Posts Tagged ‘photosynthesis’

Photosynthesis

Friday, February 18th, 2011

Jatropha hybdrid - leaf detail by tonrulkens on flickr

And here is the sing-along song for this topic.

For notes on the SL portion of the syllabus, here is a useful powerpoint.  Photosynthesis  This is the core material from our favourite teacher in Indonesia.  Once you have grasped the basics, move on to this HL stuff.

We’ll cover a lot of interesting ideas in this unit.  How are plants affected by light of different wavelengths?  What is the relationship between structure and function in chloroplasts? What is meant by limiting factors in determining photosynthetic rate?  How can we measure photosynthesis?  And, of course, we’ll delve into the biochemical pathways of the light dependent and light independent reactions.

Useful video for labs.

There are 3 online photosynthesis simulations that we will use.  This first one is nice and simple and should help get you started on your design lab.  This one is also easy to use.  This third one is more complicated, and you might want to come back to it as we go through the topic.

Creativity with carbon

Tuesday, November 16th, 2010

Imagine you are a carbon atom in a molecule of carbon dioxide in the air.  Close your eyes.  Really imagine yourself as that carbon atom.  Your task is to describe the journey you take from being part of carbon dioxide in the air, through the carbon cycle, until you return to the air again.  Here is my attempt at the beginnings of such a story to give you the idea.  You do not need to start in this way.  You decide.  Get creative!  Let your imagination work!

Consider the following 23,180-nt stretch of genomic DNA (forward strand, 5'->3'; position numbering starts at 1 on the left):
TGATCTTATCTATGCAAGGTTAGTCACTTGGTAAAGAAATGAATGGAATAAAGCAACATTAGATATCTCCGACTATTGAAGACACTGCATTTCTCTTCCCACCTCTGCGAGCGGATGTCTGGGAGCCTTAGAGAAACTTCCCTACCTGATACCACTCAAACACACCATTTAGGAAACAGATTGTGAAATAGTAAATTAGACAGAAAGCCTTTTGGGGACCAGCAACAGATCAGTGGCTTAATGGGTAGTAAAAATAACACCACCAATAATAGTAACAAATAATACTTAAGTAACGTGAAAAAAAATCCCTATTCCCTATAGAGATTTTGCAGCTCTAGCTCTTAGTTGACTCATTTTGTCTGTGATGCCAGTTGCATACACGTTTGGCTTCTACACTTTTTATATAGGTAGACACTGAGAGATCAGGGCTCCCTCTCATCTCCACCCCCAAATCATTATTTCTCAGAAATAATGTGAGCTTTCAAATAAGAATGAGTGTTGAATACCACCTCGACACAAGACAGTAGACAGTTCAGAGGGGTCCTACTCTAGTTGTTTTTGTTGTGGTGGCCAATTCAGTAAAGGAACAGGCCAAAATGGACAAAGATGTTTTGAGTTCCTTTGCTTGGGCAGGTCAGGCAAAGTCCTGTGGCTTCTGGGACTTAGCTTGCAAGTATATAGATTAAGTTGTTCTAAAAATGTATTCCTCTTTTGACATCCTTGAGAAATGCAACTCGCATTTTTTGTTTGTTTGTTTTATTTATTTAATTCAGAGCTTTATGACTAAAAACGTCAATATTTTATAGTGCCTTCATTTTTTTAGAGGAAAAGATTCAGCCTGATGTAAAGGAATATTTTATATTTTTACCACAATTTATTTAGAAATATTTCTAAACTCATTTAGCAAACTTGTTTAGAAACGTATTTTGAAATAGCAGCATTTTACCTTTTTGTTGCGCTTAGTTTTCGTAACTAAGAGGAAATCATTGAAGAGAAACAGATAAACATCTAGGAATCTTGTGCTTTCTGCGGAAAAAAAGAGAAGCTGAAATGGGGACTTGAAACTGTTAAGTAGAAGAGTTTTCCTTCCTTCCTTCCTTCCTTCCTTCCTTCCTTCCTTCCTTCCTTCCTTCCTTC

There I was, happily floating around in my usual gaseous form along with several of my brothers and sisters  (other carbon dioxide molecules), and my good friends nitrogen and oxygen.  We were having a great time bumping into one another, when I got dangerously close to a leaf.  Everyone had always told me to stay away from green plants, that I could get sucked into a stoma and never be seen again.  Before I realized what was happening, I was inside a chloroplast and going through a very fast reaction where I had to let go of my two oxygen atoms, and for a moment be entirely alone.  Before long, I found some other carbons and we joined together, 6 of us, 12 hydrogen friends and 6 oxygen buddies to form a glucose molecule….

More photosynthesis and respiration …

Friday, November 5th, 2010

Photosynthesis on the act by andredoreto on flickr

Welcome back after a well-deserved break.  Now to pick up where we left off …

We will be doing an online photosynthesis simulation using explorelearning.  You will need to log in with username and password.  These are the same as for brainpop.  Click on launch gizmo on the photosynthesis lab.  You can then experiment by changing several factors and seeing how it affects the rate.  Here are some questions to answer:

  • What effect does changing temperature have on the rate of photosynthesis?
  • What effect does changing light intensity have on the rate of photosynthesis?
  • What effect does changing carbon dioxide concentration have on the rate of photosynthesis?
  • What effect does changing the colour of light (wavelength) have on the rate of photosynthesis?

For each of these, can you sketch the shape of the graph.  Don’t forget to label the axes.

We will be discussing the concept of limiting factors.  We will use the data in this excel document for this. Limiting factors data

You can check out this post by Mr Duckworth for some extra help as well.

Life processes

Wednesday, October 20th, 2010

Photosynthesis by One-Speed Photography on flickr